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the conundrum (splitting the baby), a poem, for kimberly mays twigg

kimberly mays infant photo Switched At Birth, www.silverimagephotoagency.com

The Conundrum  (Splitting the Baby)

for kimberly mays twigg

(originally published in Poetry St.Corner)


Sometimes I ask myself why I didn’t

give her back sooner.  Would it have

been easier then, before I knew her

personality, the sweet meaning of her

every sound, every movement?  Already

I loved her smell, the weight of her

small head on my chest, already I’d

soothed and fed and washed her forty

days running.  That other mother gave

life, I gave only touch, warmth, comfort.

I couldn’t help it; I fell in love,

it happens like that, quickly, without

thought.  I didn’t know how it felt

to be someone’s mother.  When I couldn’t

become pregnant, I cried for days.

My insides felt soft and hollow

like an empty purse.  This little girl

loves me, I know she does.  She reflects

color, a rainbow back to my eyes,

in her smallest toe resides my universe.

I lie next to her at night, breathing

the rich, salty fragrance of her hair,

feeling her body growing, expanding

to meet mine, and over our private nest

flows time, but for as long as we can

we rest outside death’s pull, allowing

all that to pass by, content with this

lovely darkness, this glimpse of heaven.


Sometimes I ask myself why I gave her up

in the first place.  It wasn’t easy, not

even then; I haven’t held her since

the day she was born, but I know her,

like she’ll know me, without thinking.

I began her life, I walked with her body

in mine for nine months, we were never apart,

not for a second.  I called her my daughter.

That woman has taken care of my poor baby

for years, but in her heart it’s only me

she’ll call Mama.  Any fool knows this,

anybody with a brain will tell you adoption

is always a mistake.  It was a crisis

of self-esteem, more than anything.

A momentary weakness, where I thought

maybe I wasn’t strong enough to keep

her safe.  Once, during all this trouble,

I almost gave up.  All I had in my hands

was a pink plastic bracelet, but I

couldn’t forget holding her, I couldn’t

forget how her toes curled against her foot,

so small, so clean, so much like my own.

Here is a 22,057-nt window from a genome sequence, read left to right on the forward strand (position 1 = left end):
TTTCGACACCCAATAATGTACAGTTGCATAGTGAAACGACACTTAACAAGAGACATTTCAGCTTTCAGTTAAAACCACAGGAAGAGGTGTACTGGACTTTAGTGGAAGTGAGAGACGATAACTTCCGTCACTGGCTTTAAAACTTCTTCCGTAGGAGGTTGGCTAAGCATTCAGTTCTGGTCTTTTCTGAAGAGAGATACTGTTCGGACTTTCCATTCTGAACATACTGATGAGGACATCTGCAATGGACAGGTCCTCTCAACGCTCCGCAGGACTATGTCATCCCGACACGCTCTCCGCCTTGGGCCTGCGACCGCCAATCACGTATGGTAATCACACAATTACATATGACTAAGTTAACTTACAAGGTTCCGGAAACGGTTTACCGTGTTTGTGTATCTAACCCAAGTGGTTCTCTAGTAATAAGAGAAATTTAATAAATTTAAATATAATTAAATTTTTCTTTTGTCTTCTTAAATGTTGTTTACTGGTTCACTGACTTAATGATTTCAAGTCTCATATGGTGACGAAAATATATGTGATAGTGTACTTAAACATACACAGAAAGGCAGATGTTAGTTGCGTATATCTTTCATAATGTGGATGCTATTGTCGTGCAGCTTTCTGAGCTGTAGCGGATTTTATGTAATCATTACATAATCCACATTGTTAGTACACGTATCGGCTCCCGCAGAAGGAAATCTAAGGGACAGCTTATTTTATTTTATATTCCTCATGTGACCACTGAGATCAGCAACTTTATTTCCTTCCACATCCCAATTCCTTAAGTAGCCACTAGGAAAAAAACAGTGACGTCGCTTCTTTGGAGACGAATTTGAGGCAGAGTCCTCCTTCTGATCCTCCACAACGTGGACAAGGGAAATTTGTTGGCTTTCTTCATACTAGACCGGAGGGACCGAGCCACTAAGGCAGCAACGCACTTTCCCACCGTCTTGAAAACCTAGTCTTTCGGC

Now she’ll never have to wonder whether

I loved her, she’ll never have to discover

where I live.  The time we spent apart

will be forgotten; she’s young and there’s

plenty of time for our life to weave itself

back together, to re-create that lost paradise.


Sometimes I ask myself why I couldn’t

have had them both forever.  Is love

so smart that it can tell the difference

between one drop of blood and another?

Being born was harder the second time,

though life at home smells just as sweet;

the weight of this new mother, her reassuring

size, pressed against me like a heavy sheaf

of autumn grain, the harvest of all dreams.

Dimness is where that sad part of me lives now,

the part that slept near the other, warm shadow-woman

of my first days, hands that held fast, then

were made to let go.  Dimness, and a strangely

focused longing, a lifelong vocation to tell

people (remember, I have no patience for fools,

none at all) it’s never as simple as it seems,

a child’s soul can travel to all four corners,

filling even the most tortured shape imaginable.

God knows, when I have my own daughter, she’ll

ask how it was to be torn apart by love, and

I’ll have to tell her:  it was a beauty and

a terror and a fiery cross, and like Jesus,

though I felt the need to exclaim aloud my

body’s pain, I knew that gaining the knowledge

of good and evil had a price; those of us who’ve

paid it don’t for a minute regret our sacrifice.

Yes, it hurt, yes, it left scars, and yes, now and

again I have trouble sleeping — but, don’t we all?


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